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May 2-6, 2017
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Blog Post

Meet Klaus Kaasgaard, VP of Experience Design at Intuit

11/02/2016

By Ilise Benun, Founder of Marketing-Mentor.com and HOW Design Live Programming Partner

How do you simplify something that is inherently complex? kaasgaardklaus_headshot1_2017hdlThat has been Klaus Kaasgaard’s challenge as the VP of Experience Design of Intuit’s Small Business Group. But it’s a challenge he’s been dealing with through his 20 years of experience in user experience and product management in companies including Telstra, Yahoo! and Microsoft.

In our recent podcast interview, Klaus told me the story of how Intuit went “From Design Thinking To Design-Driven: A Story In Three Acts.” He was very articulate on the thinking behind their process and will expand on it when he speaks at HOW Design Live in Chicago in May 2017. In the meantime, learn a bit more about him in our Q&A:

What did you think you were going to be when you grew up?

Kaasgaard: I don’t have a classic design background. I have a background in Human-Computer Interaction (HCI), which at the time I entered college was a new program. In those days (late 80’s) user-centered design and participatory design was quite advanced in Scandinavia in relation to technology development, especially Participatory Design.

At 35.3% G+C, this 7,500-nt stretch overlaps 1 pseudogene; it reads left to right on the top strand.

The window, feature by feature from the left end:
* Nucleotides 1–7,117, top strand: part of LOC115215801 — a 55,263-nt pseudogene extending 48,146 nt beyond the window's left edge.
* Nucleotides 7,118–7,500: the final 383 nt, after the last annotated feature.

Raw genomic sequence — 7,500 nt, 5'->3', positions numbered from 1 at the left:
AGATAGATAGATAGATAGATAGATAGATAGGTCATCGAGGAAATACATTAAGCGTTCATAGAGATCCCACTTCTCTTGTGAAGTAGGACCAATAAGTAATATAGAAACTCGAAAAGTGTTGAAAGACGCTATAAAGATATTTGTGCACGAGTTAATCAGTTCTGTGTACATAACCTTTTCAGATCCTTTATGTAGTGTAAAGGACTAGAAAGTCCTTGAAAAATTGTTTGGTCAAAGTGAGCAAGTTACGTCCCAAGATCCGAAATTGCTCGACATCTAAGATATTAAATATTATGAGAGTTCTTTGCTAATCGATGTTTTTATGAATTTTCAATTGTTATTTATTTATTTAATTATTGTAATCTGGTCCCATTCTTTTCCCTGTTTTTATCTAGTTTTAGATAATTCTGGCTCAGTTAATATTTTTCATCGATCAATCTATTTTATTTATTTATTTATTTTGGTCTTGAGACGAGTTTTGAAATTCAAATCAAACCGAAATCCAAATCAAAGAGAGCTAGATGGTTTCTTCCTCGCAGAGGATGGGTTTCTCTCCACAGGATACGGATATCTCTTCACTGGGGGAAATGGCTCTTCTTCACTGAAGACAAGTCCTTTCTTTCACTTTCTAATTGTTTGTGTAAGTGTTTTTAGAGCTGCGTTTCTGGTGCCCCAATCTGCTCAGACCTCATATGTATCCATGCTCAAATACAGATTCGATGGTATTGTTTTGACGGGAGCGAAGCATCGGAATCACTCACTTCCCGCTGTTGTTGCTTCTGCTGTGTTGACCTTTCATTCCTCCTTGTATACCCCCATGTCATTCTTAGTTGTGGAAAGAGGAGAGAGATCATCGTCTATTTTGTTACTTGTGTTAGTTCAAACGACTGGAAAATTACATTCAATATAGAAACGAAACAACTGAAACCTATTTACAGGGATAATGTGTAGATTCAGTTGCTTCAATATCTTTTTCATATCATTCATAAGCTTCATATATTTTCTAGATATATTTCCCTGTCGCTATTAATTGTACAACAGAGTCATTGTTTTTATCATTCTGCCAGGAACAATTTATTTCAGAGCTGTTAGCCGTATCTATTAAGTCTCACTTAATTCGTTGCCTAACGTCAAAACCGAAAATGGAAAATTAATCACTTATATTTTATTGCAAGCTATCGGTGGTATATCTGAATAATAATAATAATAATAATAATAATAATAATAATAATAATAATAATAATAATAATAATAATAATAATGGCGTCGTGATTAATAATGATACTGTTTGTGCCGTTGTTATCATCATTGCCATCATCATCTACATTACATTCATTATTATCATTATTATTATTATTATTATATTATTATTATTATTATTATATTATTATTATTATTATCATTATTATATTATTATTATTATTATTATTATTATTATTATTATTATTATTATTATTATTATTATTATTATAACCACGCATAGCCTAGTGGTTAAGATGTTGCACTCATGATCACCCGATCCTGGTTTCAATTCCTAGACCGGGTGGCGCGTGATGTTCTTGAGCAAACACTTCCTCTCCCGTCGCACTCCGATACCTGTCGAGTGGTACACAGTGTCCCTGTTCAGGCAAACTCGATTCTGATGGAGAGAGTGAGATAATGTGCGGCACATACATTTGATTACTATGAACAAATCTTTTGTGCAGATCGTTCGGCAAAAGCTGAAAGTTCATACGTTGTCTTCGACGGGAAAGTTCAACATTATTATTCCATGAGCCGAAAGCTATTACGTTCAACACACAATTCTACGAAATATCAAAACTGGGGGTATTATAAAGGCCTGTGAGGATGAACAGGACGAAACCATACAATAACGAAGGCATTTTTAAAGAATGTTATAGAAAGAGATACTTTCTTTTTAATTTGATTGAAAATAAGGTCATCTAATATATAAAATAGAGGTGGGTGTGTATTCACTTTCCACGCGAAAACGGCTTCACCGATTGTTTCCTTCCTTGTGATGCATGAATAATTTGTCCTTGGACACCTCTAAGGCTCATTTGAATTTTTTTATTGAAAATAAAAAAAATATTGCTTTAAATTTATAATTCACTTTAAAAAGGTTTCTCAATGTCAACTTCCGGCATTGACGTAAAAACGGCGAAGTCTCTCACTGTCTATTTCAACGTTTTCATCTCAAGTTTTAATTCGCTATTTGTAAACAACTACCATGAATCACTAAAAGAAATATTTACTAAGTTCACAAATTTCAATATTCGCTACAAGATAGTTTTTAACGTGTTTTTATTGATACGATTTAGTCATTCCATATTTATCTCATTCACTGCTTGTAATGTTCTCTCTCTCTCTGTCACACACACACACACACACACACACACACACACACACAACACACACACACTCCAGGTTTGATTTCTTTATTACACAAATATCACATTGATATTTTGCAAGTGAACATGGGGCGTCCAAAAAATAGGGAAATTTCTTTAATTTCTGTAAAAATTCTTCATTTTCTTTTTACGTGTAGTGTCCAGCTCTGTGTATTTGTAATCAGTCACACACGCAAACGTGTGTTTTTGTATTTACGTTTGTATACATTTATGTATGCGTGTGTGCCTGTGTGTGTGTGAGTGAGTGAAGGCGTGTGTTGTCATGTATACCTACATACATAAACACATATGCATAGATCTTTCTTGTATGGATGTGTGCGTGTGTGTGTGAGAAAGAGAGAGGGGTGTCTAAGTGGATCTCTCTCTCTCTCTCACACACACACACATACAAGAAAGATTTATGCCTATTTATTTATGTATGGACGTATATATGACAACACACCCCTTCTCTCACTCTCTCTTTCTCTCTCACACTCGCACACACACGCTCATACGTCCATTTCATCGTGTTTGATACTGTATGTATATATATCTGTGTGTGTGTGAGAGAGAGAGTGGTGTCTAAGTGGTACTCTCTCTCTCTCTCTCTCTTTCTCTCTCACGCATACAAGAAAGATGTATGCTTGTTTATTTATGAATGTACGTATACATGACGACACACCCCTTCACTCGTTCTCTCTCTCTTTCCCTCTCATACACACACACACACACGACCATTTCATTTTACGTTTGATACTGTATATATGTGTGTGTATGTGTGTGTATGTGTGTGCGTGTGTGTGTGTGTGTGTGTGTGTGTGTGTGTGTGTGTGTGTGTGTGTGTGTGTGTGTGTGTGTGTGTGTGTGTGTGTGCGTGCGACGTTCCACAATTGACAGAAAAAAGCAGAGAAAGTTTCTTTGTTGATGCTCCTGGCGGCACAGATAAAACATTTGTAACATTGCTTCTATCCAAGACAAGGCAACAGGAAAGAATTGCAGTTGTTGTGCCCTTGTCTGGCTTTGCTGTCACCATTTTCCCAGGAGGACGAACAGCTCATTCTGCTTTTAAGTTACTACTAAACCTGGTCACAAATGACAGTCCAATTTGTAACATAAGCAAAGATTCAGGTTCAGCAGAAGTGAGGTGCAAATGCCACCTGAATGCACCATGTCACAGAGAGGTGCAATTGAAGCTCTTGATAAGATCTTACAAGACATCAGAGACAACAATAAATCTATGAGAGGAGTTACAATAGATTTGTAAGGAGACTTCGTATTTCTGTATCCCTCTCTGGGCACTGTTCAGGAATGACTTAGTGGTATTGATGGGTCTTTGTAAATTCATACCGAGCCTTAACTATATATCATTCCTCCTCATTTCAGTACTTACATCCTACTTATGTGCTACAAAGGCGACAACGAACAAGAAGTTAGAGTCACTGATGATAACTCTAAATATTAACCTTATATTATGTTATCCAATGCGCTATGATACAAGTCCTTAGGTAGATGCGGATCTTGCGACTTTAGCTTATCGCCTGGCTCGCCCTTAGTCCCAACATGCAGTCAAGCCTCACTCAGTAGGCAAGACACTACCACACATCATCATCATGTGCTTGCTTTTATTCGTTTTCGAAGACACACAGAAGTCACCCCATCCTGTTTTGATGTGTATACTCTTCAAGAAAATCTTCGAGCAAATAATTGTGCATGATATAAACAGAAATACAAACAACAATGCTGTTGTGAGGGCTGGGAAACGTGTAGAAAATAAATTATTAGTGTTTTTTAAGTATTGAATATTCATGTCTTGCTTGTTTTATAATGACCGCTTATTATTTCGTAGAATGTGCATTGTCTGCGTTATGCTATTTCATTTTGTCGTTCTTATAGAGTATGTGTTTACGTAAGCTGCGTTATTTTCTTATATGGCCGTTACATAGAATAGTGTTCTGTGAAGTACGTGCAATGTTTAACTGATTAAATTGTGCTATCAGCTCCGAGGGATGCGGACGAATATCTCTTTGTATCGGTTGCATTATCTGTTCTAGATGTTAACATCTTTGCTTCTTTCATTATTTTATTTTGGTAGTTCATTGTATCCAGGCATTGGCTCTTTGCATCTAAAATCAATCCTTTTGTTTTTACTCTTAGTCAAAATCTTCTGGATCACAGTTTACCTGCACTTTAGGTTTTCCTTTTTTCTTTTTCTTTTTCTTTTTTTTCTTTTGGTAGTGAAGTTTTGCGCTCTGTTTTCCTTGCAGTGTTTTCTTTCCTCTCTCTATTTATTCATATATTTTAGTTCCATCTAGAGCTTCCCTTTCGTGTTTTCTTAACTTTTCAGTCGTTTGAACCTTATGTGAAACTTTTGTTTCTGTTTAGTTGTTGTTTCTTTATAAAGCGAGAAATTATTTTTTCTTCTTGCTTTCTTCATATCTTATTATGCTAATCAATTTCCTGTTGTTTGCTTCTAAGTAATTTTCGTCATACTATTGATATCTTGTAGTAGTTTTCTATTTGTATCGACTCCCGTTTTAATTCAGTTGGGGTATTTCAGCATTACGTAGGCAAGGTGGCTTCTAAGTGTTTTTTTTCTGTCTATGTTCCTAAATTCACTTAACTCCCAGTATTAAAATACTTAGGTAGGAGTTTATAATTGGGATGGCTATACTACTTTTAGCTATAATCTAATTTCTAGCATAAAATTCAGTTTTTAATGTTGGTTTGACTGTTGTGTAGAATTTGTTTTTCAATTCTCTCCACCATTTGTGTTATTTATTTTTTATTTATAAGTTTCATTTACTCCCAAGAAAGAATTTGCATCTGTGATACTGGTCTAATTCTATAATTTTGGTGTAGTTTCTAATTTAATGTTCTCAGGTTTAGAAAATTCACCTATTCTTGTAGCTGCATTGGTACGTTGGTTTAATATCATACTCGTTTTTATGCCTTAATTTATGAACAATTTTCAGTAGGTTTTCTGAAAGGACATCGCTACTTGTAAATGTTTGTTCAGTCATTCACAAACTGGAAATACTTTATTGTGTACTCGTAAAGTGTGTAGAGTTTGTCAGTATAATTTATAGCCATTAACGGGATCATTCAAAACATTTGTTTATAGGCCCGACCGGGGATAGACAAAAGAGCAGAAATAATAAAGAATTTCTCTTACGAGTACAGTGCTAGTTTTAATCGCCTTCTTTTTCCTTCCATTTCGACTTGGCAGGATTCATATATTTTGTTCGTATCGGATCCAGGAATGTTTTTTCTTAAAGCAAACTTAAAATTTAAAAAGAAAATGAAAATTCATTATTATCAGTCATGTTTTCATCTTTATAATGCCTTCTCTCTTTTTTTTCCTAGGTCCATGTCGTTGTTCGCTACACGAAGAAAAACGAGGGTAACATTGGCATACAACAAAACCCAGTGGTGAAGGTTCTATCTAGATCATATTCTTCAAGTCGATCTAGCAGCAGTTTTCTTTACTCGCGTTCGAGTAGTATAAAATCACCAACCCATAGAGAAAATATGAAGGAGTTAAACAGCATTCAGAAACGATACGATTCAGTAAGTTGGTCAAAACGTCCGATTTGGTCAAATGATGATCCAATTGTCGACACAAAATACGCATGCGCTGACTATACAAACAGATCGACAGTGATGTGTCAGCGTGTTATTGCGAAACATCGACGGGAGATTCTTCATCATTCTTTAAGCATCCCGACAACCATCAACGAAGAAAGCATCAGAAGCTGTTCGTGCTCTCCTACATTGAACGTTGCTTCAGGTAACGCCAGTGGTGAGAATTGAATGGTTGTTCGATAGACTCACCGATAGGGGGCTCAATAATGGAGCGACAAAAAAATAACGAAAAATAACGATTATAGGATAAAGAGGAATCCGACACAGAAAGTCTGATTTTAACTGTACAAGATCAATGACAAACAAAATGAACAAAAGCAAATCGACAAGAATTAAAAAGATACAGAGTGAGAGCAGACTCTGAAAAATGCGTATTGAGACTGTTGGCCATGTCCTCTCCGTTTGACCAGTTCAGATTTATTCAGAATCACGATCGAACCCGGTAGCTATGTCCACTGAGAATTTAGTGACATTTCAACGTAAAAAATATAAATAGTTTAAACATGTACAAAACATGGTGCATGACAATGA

At the time, even though I was slowly becoming interested in technology and computing, I didn’t want to study computer science or any tech field without a strong human and societal component. HCI had that, and I ended up with a Ph.D. that studied the use and impact of computers in clinical, psychiatric work. To me the technology is never interesting in itself; it’s the human and societal potential and impact that interests me as an area of study and work.

The doctorate made my mom very proud. She used to say, “My son is a doctor, but not the kind of doctor that actually helps people.” I’ve tried to prove her wrong ever since.

So my interest in design is intertwined with my interest in technology. Early on I was heavily influenced by academic researchers such as Terry Winograd at Stanford, who was among the first to connect more traditional fields of design with software development. This was before the web. The web, and especially mobile, has changed the name of the game completely.

What trends or changes excite and/or scare you most right now?

Kaasgaard: I have worked all my professional life evangelizing design in software development. It’s fantastic to see how it is being embraced today as an imperative for success, both in terms of process and outcome. That’s exciting. We are changing the role of design in society but with increased awareness also comes the risk of diluting or commoditizing the processes and outcomes of design to fit more narrow-minded interests and purposes. There are many advantages to being the odd one out; sometimes I wonder if our own success will be our nemesis too. But maybe that’s just me. Maybe I should just enjoy the moment and be more naively excited about the newfound role of design in technology and business.unknown

Any advice you want to offer creative professionals?

Kaasgaard: My advice to new designers is to embrace the role of design and keep evolving it, but do so thoughtfully, not with an eye to only immediate or vain outcomes. There is a long history of design in many fields to build on, and the challenge is always to become the person you aspire to be, without losing yourself. That’s true for the craft you represent also.

For more from Klaus Kaasgaard, check out these links: